After futile attempts to operate it as a hotel without loss, the city maintained it for several years as a municipal park and show place. More than once the perennial problem of what to do with the white elephant that had been wished on them started the city fathers to consider seriously tearing the structure down. The solution finally arrived at was to turn the old Tampa Bay Hotel over, in 1933, to the newly-organized University of Tampa. The University pays no rent under its ten-year lease, but relieves the city of the cost of maintaining the building and grounds. From the point of view of educators, the University is fortunate in being able to surround its students with such a beautiful and impressive environment as the ivy-covered old hotel provides. Under the presidency of Dr. John H. Sherman, the University of Tampa has a faculty of 38 and a student enrollment of more than 700. It offers courses leading to baccalaureate degrees in Science, Arts, Education and Business Administration, besides a two-year normal course for teachers.

The sea-borne traffic in and out of Tampa harbor comprises the largest tonnage of water-borne cargoes of any Florida port, though second in point of value. Tampa’s foreign trade has some curious and interesting features. Since 1930 a considerable trade has been developed between Tampa and the smaller ports of the Caribbean and of South America whose harbors are too shallow for large steamers. The “banana fleet,” in which this type of commerce is conducted, consists of small vessels, frequently fishing schooners which have been dismasted and repowered with Diesel motors. These little craft, few of them more than 100 feet long, scurry between Tampa and outof-the way ports from Yucatan to the Panama Canal, and eastward as far as the Antilles. One vessel of this banana fleet as a former United States Navy destroyer, whose bulky steamboilers and engines have been ripped out and replaced by compact Diesel motors, to provide cargo room.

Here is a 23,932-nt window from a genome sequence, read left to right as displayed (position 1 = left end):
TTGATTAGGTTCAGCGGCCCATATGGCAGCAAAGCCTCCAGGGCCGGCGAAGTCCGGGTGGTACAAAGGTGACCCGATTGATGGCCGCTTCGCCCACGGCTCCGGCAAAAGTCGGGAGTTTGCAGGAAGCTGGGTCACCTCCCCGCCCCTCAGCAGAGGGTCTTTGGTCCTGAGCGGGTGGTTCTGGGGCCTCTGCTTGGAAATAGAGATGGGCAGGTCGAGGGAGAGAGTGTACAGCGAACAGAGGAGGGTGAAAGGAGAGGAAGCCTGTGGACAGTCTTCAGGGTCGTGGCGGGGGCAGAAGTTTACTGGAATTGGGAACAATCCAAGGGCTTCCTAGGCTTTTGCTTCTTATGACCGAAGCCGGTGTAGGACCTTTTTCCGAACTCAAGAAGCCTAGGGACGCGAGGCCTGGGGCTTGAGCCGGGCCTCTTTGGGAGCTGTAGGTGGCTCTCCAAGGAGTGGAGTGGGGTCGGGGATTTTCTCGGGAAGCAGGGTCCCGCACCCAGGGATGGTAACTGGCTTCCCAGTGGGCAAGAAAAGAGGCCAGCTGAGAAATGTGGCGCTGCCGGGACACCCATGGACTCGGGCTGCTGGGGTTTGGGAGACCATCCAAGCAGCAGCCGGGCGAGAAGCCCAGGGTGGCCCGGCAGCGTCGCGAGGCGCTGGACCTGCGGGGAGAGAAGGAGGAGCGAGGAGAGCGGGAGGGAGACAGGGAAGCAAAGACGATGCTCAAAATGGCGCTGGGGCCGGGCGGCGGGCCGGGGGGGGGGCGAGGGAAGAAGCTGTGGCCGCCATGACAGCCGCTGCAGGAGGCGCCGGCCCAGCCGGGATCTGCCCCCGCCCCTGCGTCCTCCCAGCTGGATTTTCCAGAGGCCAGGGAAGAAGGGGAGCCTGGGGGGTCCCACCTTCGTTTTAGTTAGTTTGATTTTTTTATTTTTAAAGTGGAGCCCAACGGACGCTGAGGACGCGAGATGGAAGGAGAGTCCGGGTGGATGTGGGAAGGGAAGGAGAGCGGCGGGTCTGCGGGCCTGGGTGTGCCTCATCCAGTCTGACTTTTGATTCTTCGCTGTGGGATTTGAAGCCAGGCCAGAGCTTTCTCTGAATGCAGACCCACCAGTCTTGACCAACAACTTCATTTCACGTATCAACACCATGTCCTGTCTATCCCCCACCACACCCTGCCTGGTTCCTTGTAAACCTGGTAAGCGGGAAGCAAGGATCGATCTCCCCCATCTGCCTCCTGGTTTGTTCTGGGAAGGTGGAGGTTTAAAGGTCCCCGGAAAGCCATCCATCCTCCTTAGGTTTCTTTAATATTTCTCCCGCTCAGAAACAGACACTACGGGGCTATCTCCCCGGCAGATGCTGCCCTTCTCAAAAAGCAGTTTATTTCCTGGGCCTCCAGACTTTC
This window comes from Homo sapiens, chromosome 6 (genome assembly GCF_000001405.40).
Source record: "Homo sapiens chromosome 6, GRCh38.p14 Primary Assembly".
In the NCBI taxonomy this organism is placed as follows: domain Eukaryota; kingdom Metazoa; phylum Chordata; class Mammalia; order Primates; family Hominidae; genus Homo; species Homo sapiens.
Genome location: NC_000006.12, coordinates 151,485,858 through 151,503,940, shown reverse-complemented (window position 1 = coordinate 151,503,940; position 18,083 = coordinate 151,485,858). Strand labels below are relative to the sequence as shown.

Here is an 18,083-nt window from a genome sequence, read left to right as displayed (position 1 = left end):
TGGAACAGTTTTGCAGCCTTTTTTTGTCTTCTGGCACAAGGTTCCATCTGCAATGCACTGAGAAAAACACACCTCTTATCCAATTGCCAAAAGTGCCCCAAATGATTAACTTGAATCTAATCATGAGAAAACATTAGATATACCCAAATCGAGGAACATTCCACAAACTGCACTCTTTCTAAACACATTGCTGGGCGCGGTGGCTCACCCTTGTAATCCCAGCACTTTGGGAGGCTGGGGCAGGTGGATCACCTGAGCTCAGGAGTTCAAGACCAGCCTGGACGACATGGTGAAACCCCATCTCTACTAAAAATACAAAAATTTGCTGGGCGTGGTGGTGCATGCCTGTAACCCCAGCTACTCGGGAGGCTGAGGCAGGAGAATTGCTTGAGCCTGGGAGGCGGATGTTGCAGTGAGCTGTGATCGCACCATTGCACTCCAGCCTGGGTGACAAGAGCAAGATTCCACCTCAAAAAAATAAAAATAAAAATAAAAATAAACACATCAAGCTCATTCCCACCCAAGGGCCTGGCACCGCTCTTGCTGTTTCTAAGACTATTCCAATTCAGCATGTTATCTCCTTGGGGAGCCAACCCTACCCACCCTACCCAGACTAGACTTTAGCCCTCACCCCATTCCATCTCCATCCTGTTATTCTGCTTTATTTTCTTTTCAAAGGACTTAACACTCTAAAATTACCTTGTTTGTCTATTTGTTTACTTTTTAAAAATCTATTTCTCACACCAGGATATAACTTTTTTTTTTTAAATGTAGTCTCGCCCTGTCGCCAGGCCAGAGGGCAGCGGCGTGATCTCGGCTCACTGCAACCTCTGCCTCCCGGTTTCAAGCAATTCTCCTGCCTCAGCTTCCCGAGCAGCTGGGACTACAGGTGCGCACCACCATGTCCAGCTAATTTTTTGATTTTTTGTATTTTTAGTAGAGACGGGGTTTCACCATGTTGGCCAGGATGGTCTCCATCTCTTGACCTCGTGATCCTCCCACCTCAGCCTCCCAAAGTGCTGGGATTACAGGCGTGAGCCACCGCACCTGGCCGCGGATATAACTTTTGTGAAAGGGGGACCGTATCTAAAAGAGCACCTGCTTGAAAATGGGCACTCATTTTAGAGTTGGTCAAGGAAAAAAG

Most of these little craft are independently owned, frequently the owner being his own master. They began bringing bananas and other fruit shipped by independent planters to be sold to independent buyers in Tampa. Much of this trade formerly went to New Orleans, but when a market for the cargoes began to develop in Tampa practically all the shipments of this nature began to come in to this port. Being a day nearer than New Orleans, and the little craft having no refrigeration equipment, they are able to deliver banana cargoes at Tampa with less risk of spoiling than if they took them farther north. Quite naturally a business in return cargoes out of Tampa has developed, so that, from a source previously overlooked, Tampa merchants are now receiving income from sales which run into the hundreds of thousands of dollars annually. Most of these little vessels of the banana fleet carry passengers, from one or two to a dozen, and with rather cramped accommodations, between Tampa and many little out-of-the-way spots in Latin America.